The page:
Category — Accessories
The Wild Fling Popcorn Basketball Bowl may just be the most ridiculous sports-watching accessory since the beer helmet. Not surprisingly, the two hunks of plastic complement each other; drink with one, eat snacks with the other.
Dust off your old beer helmet (because every closet has one, right?) and get up to date with this snack bowl. When the beer helmet runs dry, enjoy the convenience offered by the integrated beverage holder. You’ll find it right next to the remote control. If your beer helmet is in the shop, no worries, because when the popcorn is all gone and the game is over, the bowl doubles (triples?) as a stylish helmet. Remember, it’s not whether you win or lose, it’s how you watch the game.
August 13, 2009 No Comments
If you’ve gone induction, chances are you had to swap out at least some of your favorite cookware. Cooking via induction is highly efficient, as the cooking vessel itself is part of the system that generates heat, but the method only works with ferrous pots and pans (not to mention an induction cooktop). But what of all that old cookware you have come to know and love? There is a solution.
The Burton 8-Inch Induction Interface Disk with Heat-Proof Handle lets you use any of your old cookware on an induction cooktop. The stainless steel disk heats up when it comes into contact with the induction cooker, and transfers that heat to any cooking vessel. Of course your induction cooker won’t act like an induction cooker while using this eight-inch diameter disk, but if you want to use the cookware that you just haven’t been able to part with yet, this little contraption can bring them back to life.
August 10, 2009 No Comments
Everybody loves a good meatball, but not everybody likes making them. For some, the thought of a frying pan filled with little sizzling spheres splattering in their own grease keeps meatballs off the menu. Luckily, there is another option. If you liked the Meatball Grill Basket, the Meatball Baker is right up your alley.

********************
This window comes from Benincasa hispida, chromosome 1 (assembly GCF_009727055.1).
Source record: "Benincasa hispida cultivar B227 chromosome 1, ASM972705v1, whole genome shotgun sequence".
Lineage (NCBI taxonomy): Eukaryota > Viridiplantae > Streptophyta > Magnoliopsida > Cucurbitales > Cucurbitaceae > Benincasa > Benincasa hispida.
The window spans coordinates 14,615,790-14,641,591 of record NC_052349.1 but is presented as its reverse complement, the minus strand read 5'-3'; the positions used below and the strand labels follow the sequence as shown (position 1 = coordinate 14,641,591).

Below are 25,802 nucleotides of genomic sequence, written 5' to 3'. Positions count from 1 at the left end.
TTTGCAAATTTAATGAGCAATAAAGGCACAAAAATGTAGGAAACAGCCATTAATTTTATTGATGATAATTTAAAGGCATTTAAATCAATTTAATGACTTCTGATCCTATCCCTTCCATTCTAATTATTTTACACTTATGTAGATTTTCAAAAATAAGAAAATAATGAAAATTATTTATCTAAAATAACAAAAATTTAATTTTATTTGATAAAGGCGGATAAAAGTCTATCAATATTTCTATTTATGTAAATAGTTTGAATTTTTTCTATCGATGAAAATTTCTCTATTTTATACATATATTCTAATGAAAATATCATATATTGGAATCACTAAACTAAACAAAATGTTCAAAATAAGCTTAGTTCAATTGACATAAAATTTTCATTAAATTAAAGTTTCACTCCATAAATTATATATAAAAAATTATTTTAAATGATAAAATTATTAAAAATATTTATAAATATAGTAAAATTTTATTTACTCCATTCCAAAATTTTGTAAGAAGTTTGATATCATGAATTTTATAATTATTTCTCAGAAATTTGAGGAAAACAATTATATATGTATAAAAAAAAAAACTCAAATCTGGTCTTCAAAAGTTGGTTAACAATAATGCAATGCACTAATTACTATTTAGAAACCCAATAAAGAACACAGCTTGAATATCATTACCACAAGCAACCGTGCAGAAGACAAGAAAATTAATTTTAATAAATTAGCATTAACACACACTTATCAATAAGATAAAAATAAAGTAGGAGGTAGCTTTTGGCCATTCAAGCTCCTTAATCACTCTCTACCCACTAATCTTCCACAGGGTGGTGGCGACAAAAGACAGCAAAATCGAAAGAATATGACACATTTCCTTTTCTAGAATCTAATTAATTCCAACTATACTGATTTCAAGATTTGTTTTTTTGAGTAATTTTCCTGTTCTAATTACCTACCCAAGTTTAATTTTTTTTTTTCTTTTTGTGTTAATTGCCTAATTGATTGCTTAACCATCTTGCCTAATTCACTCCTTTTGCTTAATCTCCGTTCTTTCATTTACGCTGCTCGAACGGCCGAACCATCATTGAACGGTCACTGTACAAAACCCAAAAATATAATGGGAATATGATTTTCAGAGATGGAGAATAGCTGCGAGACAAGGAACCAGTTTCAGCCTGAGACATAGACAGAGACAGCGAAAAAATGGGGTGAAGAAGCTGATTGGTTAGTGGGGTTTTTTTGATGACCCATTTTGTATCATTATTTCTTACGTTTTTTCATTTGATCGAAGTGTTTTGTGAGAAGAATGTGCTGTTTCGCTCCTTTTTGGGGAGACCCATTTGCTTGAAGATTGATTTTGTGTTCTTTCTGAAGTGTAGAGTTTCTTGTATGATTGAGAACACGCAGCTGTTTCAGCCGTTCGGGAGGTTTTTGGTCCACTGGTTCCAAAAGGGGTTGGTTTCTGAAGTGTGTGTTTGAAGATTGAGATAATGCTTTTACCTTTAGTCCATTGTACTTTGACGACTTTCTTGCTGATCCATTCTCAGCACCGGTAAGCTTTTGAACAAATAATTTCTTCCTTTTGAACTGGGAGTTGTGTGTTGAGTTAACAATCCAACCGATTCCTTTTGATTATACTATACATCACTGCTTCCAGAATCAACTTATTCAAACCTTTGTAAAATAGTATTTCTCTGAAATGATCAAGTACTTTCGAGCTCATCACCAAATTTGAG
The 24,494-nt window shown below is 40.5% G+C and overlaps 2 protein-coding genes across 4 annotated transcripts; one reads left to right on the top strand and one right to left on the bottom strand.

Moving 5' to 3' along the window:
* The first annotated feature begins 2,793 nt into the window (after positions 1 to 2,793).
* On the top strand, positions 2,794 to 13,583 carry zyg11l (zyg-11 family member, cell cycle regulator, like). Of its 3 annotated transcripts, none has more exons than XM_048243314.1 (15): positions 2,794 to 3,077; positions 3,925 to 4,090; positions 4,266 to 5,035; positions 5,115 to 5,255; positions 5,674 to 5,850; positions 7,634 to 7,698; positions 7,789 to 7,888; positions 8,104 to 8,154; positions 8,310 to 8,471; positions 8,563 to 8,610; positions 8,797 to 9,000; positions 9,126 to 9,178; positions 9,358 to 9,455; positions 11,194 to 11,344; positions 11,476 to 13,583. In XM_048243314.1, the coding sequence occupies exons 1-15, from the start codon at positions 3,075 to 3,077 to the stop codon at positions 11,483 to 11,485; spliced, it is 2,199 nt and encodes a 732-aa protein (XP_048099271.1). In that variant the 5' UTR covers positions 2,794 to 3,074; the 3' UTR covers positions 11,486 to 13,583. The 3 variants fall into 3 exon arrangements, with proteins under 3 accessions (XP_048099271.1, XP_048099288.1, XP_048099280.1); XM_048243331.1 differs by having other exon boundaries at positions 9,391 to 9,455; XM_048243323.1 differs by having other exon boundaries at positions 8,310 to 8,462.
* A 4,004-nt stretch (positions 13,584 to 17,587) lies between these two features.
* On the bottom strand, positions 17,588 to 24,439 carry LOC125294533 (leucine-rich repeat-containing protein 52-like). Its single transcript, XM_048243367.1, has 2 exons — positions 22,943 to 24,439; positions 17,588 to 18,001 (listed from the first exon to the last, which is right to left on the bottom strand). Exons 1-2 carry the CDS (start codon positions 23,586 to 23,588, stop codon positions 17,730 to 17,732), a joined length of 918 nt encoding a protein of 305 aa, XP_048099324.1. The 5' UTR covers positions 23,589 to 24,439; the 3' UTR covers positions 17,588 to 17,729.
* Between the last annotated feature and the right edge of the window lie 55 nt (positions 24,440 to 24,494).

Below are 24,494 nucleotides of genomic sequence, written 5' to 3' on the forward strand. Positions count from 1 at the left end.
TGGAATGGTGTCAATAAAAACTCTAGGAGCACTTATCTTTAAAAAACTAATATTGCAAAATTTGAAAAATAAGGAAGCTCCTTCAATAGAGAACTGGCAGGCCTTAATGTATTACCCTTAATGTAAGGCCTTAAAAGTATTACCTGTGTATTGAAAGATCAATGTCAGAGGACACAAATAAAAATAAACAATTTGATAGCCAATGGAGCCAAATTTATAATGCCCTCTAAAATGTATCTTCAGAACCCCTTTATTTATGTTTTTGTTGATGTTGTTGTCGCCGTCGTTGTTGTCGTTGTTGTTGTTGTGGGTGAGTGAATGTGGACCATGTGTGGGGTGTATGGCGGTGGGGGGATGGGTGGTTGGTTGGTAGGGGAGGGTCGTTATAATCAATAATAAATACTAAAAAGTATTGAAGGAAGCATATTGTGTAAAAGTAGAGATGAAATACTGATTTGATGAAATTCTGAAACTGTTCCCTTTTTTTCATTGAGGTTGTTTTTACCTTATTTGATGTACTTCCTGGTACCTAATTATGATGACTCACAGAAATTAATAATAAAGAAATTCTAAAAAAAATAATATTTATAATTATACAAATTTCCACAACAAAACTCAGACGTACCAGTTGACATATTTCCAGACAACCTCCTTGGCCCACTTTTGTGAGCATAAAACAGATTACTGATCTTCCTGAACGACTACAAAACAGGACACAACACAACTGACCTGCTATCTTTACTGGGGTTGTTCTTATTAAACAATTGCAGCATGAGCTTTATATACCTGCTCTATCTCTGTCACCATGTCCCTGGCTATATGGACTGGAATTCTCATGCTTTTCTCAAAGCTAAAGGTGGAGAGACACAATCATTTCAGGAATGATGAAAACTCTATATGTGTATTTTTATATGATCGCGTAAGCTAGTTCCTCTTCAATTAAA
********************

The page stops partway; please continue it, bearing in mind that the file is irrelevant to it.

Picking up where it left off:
Basically a roasting pan with a special rack, the gadget keeps meatballs elevated, allowing for fat to drip away from the food. Featuring three rows that hold the meatballs in place, the nonstick carbon steel pan measures 10-inches by 13-inches with a depth of 2.5-inches. The insert itself is 9-inches by 11-inches and can be used for much more than meatballs.
With the rack and pan set having the ability to keep food raised above dripping grease, the opportunity to dig deeper (and greasier) into previously avoidable recipes is just too good to pass up. So dust off that old cookbook from a time when fat content didn’t matter and get to exploring!
August 5, 2009 No Comments
Kitchen timers may not be difficult to operate, but that doesn’t mean they couldn’t be made easier to use. The Cube Timer takes the process and makes it as easy as possible. Just pick up the cube and put it back down again with the desired time interval on top. The timer counts down from a 5, 15, 30 or 60 minute setting, while the “0” setting stops the timer in progress. For those that can’t stand the suspense, an LED readout displays the exact time remaining–good news for the hungry clock-watchers that tend to gather by the stove around dinnertime.
August 3, 2009 No Comments
Nonstick cookware goes bad. Not in the sense of that rotten tomato lurking in the back of your fridge, more like the coating just wears off after so many uses. Other than scraping the surface with metallic utensils, there is another common way to hurry your cookware into the pan graveyard: by storing it.
All nonstick pan owners are faced with a dilemma: Just where am I supposed to store this thing? You could put one on top of the other with the nonstick surfaces facing each other, thereby protecting the coating. Or, another popular option is to just keep the nonstick pans on top of all the other cookware. However, at some point it’s time to get real. Other than a wall rack or hanging ceiling mount the best place for pots and pans is stacked right on top of each other. Right on top of each other, that is, with these Pan Protectors sandwiched in between.
July 30, 2009 No Comments
Candy is made in giant tumblers that coat nuts and other small ingredients in sugar. Just put in your ingredients and turn it on. Before you know it, you have a (great big) batch of candy. While most of us do not have the luxury of installing one of these people-sized machines in our home (or the need for that much candy), we can use the stand mixer to make some candy with this simple attachment.
The Sweet Coating Maker works with the KitchenAid stand mixer and is capable of producing 30 pounds of candy-coated sweetness per hour. The stainless-steel tumbler allows you to coat fruit, nuts, or other candy pieces in sugar or even chocolate and almond paste. With about a 16-inch diameter, the attachment is considerably smaller than its industrial cousins, making sure that it won’t take up too much room when not in use—or tempt us to dive in and candy-coat ourselves.
The link above no longer works, so give this one a spin: De Buyer Sweet Coating System
July 28, 2009 6 Comments